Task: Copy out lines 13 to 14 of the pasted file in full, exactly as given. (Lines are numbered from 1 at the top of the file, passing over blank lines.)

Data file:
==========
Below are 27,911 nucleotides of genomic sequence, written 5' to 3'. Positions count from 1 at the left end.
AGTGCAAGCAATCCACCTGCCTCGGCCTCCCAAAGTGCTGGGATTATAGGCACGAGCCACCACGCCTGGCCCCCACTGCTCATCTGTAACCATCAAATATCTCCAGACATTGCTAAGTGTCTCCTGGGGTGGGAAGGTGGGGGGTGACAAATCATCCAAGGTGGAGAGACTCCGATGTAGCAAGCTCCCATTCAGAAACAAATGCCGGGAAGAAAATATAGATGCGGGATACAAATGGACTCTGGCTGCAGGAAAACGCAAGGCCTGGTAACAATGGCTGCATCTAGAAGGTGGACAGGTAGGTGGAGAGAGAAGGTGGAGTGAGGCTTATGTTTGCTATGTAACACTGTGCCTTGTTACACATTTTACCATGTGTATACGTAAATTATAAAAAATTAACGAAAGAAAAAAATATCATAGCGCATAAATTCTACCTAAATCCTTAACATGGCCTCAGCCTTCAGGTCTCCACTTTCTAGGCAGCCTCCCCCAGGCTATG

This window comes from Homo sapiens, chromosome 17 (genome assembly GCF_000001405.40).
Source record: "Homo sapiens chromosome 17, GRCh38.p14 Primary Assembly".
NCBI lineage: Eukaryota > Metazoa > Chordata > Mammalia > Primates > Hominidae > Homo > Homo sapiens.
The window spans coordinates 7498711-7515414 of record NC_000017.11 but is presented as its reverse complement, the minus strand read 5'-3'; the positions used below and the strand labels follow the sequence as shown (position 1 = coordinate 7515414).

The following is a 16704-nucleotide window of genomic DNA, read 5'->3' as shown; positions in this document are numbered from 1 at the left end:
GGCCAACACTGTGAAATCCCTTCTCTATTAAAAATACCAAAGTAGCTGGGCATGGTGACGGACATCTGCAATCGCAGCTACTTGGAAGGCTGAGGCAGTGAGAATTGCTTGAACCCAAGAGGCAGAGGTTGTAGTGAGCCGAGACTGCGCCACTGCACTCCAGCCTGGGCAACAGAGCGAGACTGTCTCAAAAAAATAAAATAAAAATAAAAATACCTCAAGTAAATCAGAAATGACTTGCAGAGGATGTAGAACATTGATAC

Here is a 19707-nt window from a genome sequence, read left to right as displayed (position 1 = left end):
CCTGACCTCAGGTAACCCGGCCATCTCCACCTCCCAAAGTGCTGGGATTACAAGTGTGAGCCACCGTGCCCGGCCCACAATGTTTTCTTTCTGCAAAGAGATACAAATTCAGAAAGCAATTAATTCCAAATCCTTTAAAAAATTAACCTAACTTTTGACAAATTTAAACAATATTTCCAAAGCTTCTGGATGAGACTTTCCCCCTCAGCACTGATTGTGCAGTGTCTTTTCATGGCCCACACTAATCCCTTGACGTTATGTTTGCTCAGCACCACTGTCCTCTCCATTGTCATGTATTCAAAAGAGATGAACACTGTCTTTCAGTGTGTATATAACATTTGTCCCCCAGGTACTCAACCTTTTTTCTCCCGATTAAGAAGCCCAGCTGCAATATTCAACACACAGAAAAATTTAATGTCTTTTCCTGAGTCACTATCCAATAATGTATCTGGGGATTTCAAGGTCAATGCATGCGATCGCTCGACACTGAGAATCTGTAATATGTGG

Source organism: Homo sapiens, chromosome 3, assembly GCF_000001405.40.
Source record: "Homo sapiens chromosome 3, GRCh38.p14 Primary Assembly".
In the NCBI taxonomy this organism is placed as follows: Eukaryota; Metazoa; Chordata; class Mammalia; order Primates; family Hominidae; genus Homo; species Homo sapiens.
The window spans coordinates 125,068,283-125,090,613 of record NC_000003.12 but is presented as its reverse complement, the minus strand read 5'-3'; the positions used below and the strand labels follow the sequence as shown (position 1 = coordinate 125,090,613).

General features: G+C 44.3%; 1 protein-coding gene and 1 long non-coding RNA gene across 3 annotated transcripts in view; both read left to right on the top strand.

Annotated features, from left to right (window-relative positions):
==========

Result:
In the NCBI taxonomy this organism is placed as follows: Eukaryota; Metazoa; Chordata; class Mammalia; order Primates; family Hominidae; genus Homo; species Homo sapiens.
The window spans coordinates 125,068,283-125,090,613 of record NC_000003.12 but is presented as its reverse complement, the minus strand read 5'-3'; the positions used below and the strand labels follow the sequence as shown (position 1 = coordinate 125,090,613).